Our fifth answer in the series of religious questions proposed by a forthcoming compendium deals with world peace.
The question: “What is required for peace in the world?”
The biblical answer: The end of the world.
While the world stands, there will be no true, lasting, effective, global peace, nor has there ever been. What peace has existed, such as during the so-called Pax Romana, was gained at the point of a sword. There will always be “wars and rumors of wars” (Mark 13:7). The peace that Jesus gives is not the peace of the world (John 14:27). The true peace among men is promoted by the preaching of the gospel (Ephesians 2:13-22).
In a manner of speaking, the Divine Peace also comes by conquest, but not by oppressing nations or ethnic groups. God bring peace by overcoming Satan. “The God of peace will soon crush Satan under your feet” (Romans 16:20).
Peace in this world exists among God’s saints, as the angels announced to the shepherds, “Glory to God in the highest, and on earth peace among those with whom he is pleased!” (Luke 2:14). Even Jesus himself proclaims that, besides peace with God, he brings conflict among men: “Do you think that I have come to give peace on earth? No, I tell you, but rather division” (Luke 12:51).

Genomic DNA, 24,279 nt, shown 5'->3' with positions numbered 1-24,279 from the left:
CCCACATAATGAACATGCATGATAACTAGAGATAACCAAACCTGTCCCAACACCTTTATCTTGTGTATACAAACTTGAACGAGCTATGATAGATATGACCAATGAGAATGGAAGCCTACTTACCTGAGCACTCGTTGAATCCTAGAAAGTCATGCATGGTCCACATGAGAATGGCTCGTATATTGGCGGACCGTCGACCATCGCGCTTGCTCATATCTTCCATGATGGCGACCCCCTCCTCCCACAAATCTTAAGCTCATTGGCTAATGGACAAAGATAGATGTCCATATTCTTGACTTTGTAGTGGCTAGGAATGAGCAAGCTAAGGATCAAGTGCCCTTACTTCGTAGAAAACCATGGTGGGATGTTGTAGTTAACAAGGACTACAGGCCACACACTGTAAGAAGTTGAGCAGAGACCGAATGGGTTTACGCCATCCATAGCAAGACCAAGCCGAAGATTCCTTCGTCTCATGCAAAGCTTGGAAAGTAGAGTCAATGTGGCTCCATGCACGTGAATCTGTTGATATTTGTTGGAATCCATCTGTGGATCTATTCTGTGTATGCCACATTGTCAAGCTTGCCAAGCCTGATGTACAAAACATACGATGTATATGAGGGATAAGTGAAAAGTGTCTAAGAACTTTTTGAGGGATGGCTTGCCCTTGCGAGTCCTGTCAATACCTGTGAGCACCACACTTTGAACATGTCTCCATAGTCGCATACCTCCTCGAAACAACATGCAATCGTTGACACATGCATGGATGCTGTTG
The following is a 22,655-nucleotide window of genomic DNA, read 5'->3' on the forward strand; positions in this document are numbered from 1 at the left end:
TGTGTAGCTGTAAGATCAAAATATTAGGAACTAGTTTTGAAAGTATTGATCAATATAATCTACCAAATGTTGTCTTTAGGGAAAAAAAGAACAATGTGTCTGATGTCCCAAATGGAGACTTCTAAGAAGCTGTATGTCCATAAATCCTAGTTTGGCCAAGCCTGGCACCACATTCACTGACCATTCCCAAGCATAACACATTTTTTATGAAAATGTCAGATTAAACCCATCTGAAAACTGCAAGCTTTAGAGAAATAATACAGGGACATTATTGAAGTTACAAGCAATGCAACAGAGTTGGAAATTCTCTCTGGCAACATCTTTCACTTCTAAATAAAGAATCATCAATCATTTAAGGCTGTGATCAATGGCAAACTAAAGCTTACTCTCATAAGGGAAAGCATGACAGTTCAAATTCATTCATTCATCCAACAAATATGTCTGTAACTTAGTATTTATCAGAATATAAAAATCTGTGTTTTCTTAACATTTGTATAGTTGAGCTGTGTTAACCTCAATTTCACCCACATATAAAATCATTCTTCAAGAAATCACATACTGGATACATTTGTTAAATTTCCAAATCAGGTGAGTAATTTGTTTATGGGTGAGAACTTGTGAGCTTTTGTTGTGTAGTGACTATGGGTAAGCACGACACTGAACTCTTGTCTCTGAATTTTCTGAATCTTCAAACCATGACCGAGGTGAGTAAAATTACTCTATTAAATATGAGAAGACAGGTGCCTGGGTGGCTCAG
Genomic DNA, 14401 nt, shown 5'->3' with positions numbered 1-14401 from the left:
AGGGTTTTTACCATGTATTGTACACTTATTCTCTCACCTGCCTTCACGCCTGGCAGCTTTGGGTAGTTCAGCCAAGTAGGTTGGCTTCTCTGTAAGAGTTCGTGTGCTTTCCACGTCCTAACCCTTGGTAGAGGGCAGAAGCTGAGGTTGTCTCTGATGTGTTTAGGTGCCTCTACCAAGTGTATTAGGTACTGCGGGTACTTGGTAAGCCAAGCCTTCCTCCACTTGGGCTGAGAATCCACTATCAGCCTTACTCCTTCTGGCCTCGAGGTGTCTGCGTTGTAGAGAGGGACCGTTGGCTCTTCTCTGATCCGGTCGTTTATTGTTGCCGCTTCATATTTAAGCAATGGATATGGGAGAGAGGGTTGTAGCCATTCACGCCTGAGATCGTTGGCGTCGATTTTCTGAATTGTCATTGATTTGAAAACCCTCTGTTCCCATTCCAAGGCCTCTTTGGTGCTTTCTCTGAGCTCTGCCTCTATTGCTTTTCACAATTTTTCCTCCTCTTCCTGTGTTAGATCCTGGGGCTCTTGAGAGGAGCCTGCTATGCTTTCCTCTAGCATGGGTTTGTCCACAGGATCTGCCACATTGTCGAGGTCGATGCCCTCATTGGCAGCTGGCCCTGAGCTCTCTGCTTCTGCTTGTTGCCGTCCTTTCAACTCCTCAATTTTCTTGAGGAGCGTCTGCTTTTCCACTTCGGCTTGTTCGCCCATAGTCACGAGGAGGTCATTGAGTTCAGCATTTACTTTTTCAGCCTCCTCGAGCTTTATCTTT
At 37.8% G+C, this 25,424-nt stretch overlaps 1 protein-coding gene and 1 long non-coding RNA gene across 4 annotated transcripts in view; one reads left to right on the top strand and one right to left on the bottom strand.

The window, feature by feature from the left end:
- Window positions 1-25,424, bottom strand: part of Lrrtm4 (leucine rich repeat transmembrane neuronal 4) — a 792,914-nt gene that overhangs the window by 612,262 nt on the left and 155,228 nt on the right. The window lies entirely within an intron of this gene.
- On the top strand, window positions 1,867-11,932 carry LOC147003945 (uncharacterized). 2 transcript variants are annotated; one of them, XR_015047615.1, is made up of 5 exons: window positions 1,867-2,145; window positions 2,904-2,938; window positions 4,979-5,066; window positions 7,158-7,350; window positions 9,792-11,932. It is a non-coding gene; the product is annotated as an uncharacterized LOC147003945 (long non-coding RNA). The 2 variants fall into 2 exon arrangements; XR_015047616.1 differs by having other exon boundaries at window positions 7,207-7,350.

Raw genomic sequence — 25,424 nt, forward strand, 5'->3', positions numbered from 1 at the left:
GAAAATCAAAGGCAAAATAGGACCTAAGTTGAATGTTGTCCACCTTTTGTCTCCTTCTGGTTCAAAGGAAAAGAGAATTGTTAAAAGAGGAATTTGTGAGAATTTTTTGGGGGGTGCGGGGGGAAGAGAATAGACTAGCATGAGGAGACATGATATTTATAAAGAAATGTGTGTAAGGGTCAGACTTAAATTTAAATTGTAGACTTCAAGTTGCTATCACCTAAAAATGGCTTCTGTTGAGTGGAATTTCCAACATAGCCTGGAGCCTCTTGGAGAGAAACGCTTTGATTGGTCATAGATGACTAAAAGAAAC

Men are unable to discover what brings peace, even when He stands in front of them: “Would that you, even you [Jerusalem], had known on this day the things that make for peace! But now they are hidden from your eyes” (Luke 19:42).
Christ’s disciples have peace as they go about fulfilling his mission. Jesus said to his followers, “Peace be with you. As the Father has sent me, even so I am sending you” (John 20:21). This is the Lord’s characteristic greeting, “Peace be with you,” and the apostles and prophets, as did the Jews before them, routinely included a greeting of peace in their letters.
To set the mind on the Spirit is life and peace (Romans 8:6). The kingdom of God is not a matter of eating and drinking but of righteousness and peace and joy in the Holy Spirit (Romans 14:7). Therefore, we must pursue what makes for peace and for mutual upbuilding (Romans 14:19). So we seek to “live in peace” (2 Corinthians 13:11), though we know it will be impossible to do so with everyone — but we make the effort (Romans 12:18).
Christ is our peace (Ephesians 2:14). Though the world be caught up in a conflagration, we cannot lose him, nor the peace he gives.
What is required to have a general world peace today?